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Russia’s Security Implications for the US and Europe Coursework

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Updated: Jul 15th, 2020

Introduction

The purpose of this paper is to analyze the way in which the global economy is contemporarily affecting the security implications of Russia for two continents, that is, the United States as well as Europe. In addition to this, the paper will comprehensively give an explanation of the security motivations for Moscow.

In order to understand the underlying purpose of the paper, it is necessary that one familiarizes with the term global economy. It is a term commonly used to refer to the economy, which according to Shleifer & Treisman (2011, 122) is based on the national economies of different countries in the entire world.

Discussion

Challenges to the United States

Currently, the East Asia economy is in a crisis and as such, it is spreading to other economies especially in Russia and Latin America. Most recently, it was found out that several economic institutions in Russia have collapsed and thereby presenting security implications to several power houses (Moeller 2008, 3). For instance, this is a great challenge to the United Sates as well as its armed forces. Foremost, the U.S defense budget has been subjected to major pressures especially with regard to acquisitions.

In addition to this, the defense spending of the U.S is becoming largely contracted. Consequently, the key allies as well as friends of the United States engage in operations and modernization.

Another challenge to the U.S is that such countries as Iran and Venezuela are furthering their hostility considering that these countries have in the past shown an antipathy to America (Shleifer & Treisman 2011, 122).

Challenges to Europe

Security implication of Russia for European countries is largely evident in Ukraine. Ukraine is largely known for political disarrays, which have been exacerbated by the ongoing financial crisis (Matt 2012, 10). As a result, an opening is left for Russia and as such, this is considered by many researchers as capable of having not only violent but also profound implications (Matt 2009, 5).

In a recent article from the foreign affairs wing of the Russian Government, there were three targets that were identified in the article as opportunities for Russian interference in the European country. Among them was the energy security. Generally, the challenge to Ukraine was that the geographic orientation of Ukraine was tremendously reversed (Ghol 2007, 615).

The tensions existing between Russia and the Western Europe are deteriorating and as such, the EU reacts towards maintaining the unity. According to Baraysch (2008, 2), the EU resulted in reducing its dependence on the energy produced in Russia and thereby drawing minor economies such as Ukraine, Moldova and other Eastern Europe countries to the European Union and thereby embedding European operations of Gazprom as well as other Russian companies owned by the state into significant scrutiny (Baraysch 2008, 2).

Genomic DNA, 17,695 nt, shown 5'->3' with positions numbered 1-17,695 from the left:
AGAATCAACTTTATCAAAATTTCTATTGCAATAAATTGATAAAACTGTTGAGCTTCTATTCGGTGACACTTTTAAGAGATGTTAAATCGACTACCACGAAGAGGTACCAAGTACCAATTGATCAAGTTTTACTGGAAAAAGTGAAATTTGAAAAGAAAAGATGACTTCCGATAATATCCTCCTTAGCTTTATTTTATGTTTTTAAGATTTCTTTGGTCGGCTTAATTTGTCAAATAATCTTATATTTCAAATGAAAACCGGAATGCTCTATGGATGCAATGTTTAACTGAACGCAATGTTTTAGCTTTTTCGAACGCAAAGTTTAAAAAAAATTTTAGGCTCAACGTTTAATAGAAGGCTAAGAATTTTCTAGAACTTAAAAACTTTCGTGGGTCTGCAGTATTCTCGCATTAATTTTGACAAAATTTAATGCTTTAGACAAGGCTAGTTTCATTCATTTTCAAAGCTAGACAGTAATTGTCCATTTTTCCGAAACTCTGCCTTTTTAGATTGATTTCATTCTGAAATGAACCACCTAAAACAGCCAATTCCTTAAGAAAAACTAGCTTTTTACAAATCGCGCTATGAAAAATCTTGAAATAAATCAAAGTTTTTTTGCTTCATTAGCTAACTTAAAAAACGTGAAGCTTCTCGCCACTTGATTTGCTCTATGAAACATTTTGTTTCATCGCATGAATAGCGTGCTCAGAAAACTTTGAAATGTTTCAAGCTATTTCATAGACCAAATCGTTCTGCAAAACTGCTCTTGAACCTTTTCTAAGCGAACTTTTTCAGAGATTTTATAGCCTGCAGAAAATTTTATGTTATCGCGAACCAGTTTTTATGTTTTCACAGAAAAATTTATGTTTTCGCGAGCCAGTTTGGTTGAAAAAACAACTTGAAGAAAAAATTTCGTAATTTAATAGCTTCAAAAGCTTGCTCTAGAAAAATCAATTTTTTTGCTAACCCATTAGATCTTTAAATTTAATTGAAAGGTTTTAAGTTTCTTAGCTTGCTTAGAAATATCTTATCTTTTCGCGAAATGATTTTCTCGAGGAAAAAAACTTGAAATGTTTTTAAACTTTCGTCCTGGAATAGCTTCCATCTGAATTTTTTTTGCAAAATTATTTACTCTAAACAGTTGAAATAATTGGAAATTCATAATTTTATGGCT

Security Motivations for Moscow

According to Kirshner (2008, 363), There have been two security motivators for Moscow. Both the economy as well as diplomacy has been used whereby each motivator exerts pressure in an effort towards ensuring that the nearby states have not joined NATO.

Moreover, diplomatic and the economic pressure has been used to compel the neighboring states to detain their decisions to let the U.S troops to establish army bases from where they will fight Afghanistan and Taliban (Wheatley 2011, 3).

Bibliography

Baraysch, Katinka. 2008. The Russian Challenge I. YaleGlobal, Web.

Ghol, Eugene. 2007. Globalization, Systems Integration, and the Future of Great Power War. Security Studies 16, no. 4: 615-636.

Kirshner, Jonathan. 2008. Globalization, American Power, and International Security. Political Science Quarterly 123, no. 3: 363-389.

Matt, Davis. 2009. The security Implications for Countries. The global Economy, 10, no. Web.

Matt, Davis. 2012. International Forum on Globalization. The global Economy, 16, no. 4. Web.

Moeller, Joergen O. 2008. The Russian Challenge II. YaleGlobal, Web.

Shleifer, Andrei, & Daniel, Treisman. 2011. Why Moscow Says No. Foreign Affair 90, no. 1: 122-138.

Wheatley, Jonathan. 2011. Russian Imperialism: Should We Worry?. The Financial Times, 24, no. 2. Web.

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IvyPanda. (2020, July 15). Russia's Security Implications for the US and Europe. Retrieved from https://ivypanda.com/essays/russias-security-implications-for-the-us-and-europe/

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"Russia's Security Implications for the US and Europe." IvyPanda, 15 July 2020, ivypanda.com/essays/russias-security-implications-for-the-us-and-europe/.

1. IvyPanda. "Russia's Security Implications for the US and Europe." July 15, 2020. https://ivypanda.com/essays/russias-security-implications-for-the-us-and-europe/.


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IvyPanda. "Russia's Security Implications for the US and Europe." July 15, 2020. https://ivypanda.com/essays/russias-security-implications-for-the-us-and-europe/.

References

IvyPanda. 2020. "Russia's Security Implications for the US and Europe." July 15, 2020. https://ivypanda.com/essays/russias-security-implications-for-the-us-and-europe/.

References

IvyPanda. (2020) 'Russia's Security Implications for the US and Europe'. 15 July.

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